Following the sale of a farm that existed within their family for multiple generations, our clients had been disunited from the place they had long called home. When a neighbouring property later came up for sale, they seized the opportunity to reconnect their family to a cherished and untamed landscape. These events underpinned the brief: the off-grid house must celebrate the landscape and nurture an extended family.
Traditionally, families from this area gathered at the church, so the structure relates to the volumes of a civic meeting place. The gables on each side ensure the views from the house capture the full aspect of the landscape, from the creek at the bottom of the valley to the ridgeline of the surrounding mountains. The large vertical expanse creates an open connection between the upstairs rumpus room and the downstairs living area. The bunk area connected to the rumpus serves to create a quasi-public sleeping area - supporting the requirement for the house to sleep 12, and providing childlike fun, event for adults. The downstairs bedrooms support the functions of the immediate family. The origami roofline seeks to reflect the topography of the surrounding environment; its colour mimicking the tones of the mountain rocks and the creek.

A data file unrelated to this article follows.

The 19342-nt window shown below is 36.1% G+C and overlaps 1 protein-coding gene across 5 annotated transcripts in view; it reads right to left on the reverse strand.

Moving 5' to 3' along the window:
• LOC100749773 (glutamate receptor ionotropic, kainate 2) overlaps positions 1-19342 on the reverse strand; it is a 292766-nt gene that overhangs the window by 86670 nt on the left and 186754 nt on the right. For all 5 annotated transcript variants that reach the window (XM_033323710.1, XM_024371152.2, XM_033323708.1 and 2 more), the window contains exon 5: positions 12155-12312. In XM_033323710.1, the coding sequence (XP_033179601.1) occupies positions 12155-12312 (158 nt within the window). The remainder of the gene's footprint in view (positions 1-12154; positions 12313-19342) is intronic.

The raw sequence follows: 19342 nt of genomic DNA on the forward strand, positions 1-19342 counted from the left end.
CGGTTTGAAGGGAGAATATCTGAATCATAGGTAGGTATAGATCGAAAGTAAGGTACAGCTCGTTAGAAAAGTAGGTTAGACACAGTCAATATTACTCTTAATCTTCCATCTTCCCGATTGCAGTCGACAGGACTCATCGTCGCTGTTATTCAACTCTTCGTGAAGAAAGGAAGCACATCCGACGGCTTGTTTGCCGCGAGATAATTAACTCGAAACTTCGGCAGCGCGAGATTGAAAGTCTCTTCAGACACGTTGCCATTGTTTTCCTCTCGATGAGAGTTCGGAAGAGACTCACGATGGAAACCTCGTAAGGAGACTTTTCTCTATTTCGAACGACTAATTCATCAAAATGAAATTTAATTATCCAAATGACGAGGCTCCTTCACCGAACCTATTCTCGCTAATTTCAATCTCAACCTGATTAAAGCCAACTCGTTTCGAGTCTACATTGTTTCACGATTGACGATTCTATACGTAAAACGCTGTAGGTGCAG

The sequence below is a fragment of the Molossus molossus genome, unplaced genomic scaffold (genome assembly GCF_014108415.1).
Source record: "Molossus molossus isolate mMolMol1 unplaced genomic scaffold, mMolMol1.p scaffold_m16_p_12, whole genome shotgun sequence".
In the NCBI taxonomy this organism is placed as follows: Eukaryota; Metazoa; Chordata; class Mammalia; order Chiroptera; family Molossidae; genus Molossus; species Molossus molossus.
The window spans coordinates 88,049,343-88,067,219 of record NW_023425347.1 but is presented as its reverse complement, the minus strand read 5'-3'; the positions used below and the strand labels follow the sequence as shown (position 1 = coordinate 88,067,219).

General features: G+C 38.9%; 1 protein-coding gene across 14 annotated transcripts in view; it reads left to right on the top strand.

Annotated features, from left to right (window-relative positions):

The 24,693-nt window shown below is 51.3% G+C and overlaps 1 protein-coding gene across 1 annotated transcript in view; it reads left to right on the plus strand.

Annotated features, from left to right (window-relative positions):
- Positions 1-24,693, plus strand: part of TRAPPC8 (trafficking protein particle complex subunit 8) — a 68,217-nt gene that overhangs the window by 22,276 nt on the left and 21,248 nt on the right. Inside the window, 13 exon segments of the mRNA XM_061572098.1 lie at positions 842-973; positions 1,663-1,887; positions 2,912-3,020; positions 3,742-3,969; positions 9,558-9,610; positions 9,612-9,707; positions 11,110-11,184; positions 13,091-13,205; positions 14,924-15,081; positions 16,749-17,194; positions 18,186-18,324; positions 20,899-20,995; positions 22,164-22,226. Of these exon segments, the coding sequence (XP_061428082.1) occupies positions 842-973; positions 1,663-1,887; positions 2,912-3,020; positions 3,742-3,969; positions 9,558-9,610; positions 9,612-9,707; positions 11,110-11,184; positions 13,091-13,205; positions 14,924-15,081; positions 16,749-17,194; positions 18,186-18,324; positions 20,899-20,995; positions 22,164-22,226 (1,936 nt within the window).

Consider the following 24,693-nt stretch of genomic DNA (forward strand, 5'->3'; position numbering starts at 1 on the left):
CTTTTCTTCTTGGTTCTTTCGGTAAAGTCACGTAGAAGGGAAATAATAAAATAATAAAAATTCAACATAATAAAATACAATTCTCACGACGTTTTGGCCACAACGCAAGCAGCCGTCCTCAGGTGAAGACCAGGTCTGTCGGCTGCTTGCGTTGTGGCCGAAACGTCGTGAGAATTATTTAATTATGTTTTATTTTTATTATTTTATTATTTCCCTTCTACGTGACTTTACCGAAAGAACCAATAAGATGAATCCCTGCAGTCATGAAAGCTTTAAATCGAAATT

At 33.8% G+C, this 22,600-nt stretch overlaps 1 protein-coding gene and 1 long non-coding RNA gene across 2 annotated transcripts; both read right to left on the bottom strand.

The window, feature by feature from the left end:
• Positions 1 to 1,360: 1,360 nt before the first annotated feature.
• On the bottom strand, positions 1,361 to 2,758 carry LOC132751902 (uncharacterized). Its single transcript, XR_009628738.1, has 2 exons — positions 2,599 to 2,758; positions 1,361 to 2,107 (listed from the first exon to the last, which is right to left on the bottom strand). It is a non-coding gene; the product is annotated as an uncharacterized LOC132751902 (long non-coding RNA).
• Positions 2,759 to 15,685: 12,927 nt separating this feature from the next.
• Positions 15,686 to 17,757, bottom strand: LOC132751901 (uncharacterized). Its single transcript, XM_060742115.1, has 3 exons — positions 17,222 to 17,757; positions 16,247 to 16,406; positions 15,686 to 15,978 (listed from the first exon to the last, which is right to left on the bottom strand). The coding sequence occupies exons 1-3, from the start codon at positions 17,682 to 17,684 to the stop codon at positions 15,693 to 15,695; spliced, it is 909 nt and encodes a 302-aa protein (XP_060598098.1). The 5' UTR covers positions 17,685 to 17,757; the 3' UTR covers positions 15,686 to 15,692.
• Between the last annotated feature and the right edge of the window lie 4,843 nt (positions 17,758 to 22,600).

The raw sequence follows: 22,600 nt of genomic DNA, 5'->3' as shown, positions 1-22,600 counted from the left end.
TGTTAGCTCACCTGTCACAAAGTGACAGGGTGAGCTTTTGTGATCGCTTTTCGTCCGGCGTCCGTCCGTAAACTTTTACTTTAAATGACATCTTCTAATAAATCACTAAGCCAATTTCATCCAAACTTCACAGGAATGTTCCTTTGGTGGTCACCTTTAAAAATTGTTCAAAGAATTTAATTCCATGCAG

This project champions Australian hardwood. Exposed rafters create a rich ornamentation, and textural use of timber achieves a rich aesthetic experience despite a restrained palette. The glue-laminated timber, sustainably produced from the same species of trees found on the land, connects the internal with the external and enhances the dwelling’s efficiency.
The building was engineered and designed to be structurally restrained to use the smallest amount of material. The design process relied on all parties being aligned and focused. The builder was particularly dedicated, sleeping onsite in a swag and forming a relationship with the land that inspired some niche features.
The clients were heavily collaborative, personally making many of the house’ details including ceramic basins, wall lights and kitchen tiles by her; the external cladding and a custom flue for the chimney by he, a dormant electrical engineer who also ensured the house exists off-grid via a solar array connecting to a 40KW battery. Water is sourced through rain water tanks and a natural spring. Their involvement in the process has yielded significant value: practically through reducing cost, but more so by bestowing a familial storyline to many moments within the home, to be upheld by subsequent generations.